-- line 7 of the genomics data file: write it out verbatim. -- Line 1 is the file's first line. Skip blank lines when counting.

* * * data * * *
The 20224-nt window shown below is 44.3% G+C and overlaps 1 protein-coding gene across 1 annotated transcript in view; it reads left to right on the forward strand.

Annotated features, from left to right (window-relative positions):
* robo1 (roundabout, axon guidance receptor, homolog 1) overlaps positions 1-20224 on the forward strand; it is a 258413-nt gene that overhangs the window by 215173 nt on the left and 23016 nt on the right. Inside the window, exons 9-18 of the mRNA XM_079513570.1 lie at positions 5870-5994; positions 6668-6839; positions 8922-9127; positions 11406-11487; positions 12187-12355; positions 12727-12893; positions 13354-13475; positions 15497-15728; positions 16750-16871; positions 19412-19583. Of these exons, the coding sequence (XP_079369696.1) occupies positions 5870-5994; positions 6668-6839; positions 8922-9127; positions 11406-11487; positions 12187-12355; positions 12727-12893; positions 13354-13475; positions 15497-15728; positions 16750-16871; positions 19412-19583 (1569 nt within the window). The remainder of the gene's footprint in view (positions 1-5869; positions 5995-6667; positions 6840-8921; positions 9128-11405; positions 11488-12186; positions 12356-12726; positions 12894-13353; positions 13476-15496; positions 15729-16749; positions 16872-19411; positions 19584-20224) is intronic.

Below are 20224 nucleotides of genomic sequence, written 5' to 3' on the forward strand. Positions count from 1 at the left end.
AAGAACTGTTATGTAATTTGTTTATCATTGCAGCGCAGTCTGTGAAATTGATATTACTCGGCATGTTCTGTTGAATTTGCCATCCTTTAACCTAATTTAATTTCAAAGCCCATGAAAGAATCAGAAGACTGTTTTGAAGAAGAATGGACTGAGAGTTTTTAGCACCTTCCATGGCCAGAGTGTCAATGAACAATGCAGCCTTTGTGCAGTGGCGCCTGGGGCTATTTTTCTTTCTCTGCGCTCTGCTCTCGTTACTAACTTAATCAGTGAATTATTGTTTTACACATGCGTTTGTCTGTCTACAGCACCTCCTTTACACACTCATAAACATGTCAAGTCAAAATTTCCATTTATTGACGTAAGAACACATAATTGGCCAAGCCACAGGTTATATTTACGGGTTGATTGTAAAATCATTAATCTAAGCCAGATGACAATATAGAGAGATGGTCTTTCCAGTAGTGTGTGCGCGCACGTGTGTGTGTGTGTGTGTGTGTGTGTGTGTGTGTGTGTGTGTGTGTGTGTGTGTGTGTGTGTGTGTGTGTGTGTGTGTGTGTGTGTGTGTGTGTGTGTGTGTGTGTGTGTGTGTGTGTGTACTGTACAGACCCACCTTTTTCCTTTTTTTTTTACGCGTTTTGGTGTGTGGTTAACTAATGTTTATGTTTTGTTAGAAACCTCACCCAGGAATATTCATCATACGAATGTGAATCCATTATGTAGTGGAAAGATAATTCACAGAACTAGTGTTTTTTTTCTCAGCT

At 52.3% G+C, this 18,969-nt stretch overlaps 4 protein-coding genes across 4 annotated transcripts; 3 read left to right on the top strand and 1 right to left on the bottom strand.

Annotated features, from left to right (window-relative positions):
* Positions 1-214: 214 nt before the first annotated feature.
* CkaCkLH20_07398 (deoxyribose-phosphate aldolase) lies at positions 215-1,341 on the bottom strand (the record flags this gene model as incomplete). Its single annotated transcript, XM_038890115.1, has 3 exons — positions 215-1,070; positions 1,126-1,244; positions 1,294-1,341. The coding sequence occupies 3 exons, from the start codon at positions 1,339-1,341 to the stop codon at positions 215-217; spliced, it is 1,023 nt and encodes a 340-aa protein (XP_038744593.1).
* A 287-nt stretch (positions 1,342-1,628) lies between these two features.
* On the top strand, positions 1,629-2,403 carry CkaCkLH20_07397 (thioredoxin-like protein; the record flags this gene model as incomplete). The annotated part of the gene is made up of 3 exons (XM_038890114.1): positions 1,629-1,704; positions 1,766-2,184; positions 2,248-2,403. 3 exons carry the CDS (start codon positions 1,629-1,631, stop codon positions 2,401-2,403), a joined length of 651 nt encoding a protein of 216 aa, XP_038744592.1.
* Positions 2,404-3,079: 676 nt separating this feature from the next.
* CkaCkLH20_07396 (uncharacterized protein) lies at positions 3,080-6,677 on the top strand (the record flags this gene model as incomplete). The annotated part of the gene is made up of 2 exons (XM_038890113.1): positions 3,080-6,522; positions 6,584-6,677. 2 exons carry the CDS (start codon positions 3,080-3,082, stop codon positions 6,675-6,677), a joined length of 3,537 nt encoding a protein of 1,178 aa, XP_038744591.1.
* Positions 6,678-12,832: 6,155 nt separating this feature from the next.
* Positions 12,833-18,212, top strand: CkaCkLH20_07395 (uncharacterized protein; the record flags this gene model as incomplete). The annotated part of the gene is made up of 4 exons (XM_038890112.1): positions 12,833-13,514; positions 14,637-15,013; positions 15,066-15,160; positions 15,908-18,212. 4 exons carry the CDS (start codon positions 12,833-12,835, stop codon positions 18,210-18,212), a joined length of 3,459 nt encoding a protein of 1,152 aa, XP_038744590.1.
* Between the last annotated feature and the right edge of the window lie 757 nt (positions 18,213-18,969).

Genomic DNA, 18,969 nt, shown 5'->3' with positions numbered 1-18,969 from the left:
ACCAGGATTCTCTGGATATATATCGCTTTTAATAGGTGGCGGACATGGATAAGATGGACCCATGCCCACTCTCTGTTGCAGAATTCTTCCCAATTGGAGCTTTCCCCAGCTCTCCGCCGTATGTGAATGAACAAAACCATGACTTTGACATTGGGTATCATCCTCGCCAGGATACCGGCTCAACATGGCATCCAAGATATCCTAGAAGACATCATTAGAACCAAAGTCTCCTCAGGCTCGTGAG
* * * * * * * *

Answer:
Annotated features, from left to right (window-relative positions):